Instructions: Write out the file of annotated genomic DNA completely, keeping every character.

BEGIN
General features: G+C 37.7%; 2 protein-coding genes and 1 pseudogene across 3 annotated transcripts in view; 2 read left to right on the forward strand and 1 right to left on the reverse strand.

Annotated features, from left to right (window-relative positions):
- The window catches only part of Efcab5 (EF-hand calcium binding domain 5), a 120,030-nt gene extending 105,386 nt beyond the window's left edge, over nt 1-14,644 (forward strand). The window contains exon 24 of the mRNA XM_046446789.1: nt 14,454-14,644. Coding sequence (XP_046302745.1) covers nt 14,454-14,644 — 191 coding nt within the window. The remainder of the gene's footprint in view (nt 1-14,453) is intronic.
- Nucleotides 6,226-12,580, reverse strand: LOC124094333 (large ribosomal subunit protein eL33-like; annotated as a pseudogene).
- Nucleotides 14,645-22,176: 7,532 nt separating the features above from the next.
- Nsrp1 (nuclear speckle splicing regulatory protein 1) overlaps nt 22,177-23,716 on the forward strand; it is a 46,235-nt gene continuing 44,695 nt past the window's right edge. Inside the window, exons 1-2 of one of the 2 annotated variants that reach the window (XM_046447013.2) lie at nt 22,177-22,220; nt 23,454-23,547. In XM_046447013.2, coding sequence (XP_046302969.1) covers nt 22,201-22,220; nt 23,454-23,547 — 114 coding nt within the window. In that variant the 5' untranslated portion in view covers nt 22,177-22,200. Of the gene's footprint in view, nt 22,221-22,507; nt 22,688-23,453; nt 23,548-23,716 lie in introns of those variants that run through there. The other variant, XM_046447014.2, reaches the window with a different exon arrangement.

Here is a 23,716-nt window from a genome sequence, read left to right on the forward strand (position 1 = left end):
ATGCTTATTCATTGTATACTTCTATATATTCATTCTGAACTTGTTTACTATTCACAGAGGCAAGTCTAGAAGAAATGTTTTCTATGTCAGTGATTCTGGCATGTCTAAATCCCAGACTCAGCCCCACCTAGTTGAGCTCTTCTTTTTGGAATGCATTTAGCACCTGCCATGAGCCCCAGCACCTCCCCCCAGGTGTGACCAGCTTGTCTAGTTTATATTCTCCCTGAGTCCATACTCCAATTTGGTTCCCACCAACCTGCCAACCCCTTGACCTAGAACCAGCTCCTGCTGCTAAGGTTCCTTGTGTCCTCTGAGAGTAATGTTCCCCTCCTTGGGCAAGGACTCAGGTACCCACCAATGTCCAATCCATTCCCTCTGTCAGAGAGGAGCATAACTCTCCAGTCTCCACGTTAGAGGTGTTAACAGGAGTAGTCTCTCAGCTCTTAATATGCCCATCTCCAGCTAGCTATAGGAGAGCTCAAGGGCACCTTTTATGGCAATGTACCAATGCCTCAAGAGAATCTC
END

General features: G+C 37.7%; 2 protein-coding genes and 1 pseudogene across 3 annotated transcripts in view; 2 read left to right on the forward strand and 1 right to left on the reverse strand.

Annotated features, from left to right (window-relative positions):
- The window catches only part of Efcab5 (EF-hand calcium binding domain 5), a 120,030-nt gene extending 105,386 nt beyond the window's left edge, over nt 1-14,644 (forward strand). The window contains exon 24 of the mRNA XM_046446789.1: nt 14,454-14,644. Coding sequence (XP_046302745.1) covers nt 14,454-14,644 — 191 coding nt within the window. The remainder of the gene's footprint in view (nt 1-14,453) is intronic.
- Nucleotides 6,226-12,580, reverse strand: LOC124094333 (large ribosomal subunit protein eL33-like; annotated as a pseudogene).
- Nucleotides 14,645-22,176: 7,532 nt separating the features above from the next.
- Nsrp1 (nuclear speckle splicing regulatory protein 1) overlaps nt 22,177-23,716 on the forward strand; it is a 46,235-nt gene continuing 44,695 nt past the window's right edge. Inside the window, exons 1-2 of one of the 2 annotated variants that reach the window (XM_046447013.2) lie at nt 22,177-22,220; nt 23,454-23,547. In XM_046447013.2, coding sequence (XP_046302969.1) covers nt 22,201-22,220; nt 23,454-23,547 — 114 coding nt within the window. In that variant the 5' untranslated portion in view covers nt 22,177-22,200. Of the gene's footprint in view, nt 22,221-22,507; nt 22,688-23,453; nt 23,548-23,716 lie in introns of those variants that run through there. The other variant, XM_046447014.2, reaches the window with a different exon arrangement.

Here is a 23,716-nt window from a genome sequence, read left to right on the forward strand (position 1 = left end):
ATGCTTATTCATTGTATACTTCTATATATTCATTCTGAACTTGTTTACTATTCACAGAGGCAAGTCTAGAAGAAATGTTTTCTATGTCAGTGATTCTGGCATGTCTAAATCCCAGACTCAGCCCCACCTAGTTGAGCTCTTCTTTTTGGAATGCATTTAGCACCTGCCATGAGCCCCAGCACCTCCCCCCAGGTGTGACCAGCTTGTCTAGTTTATATTCTCCCTGAGTCCATACTCCAATTTGGTTCCCACCAACCTGCCAACCCCTTGACCTAGAACCAGCTCCTGCTGCTAAGGTTCCTTGTGTCCTCTGAGAGTAATGTTCCCCTCCTTGGGCAAGGACTCAGGTACCCACCAATGTCCAATCCATTCCCTCTGTCAGAGAGGAGCATAACTCTCCAGTCTCCACGTTAGAGGTGTTAACAGGAGTAGTCTCTCAGCTCTTAATATGCCCATCTCCAGCTAGCTATAGGAGAGCTCAAGGGCACCTTTTATGGCAATGTACCAATGCCTCAAGAGAATCTC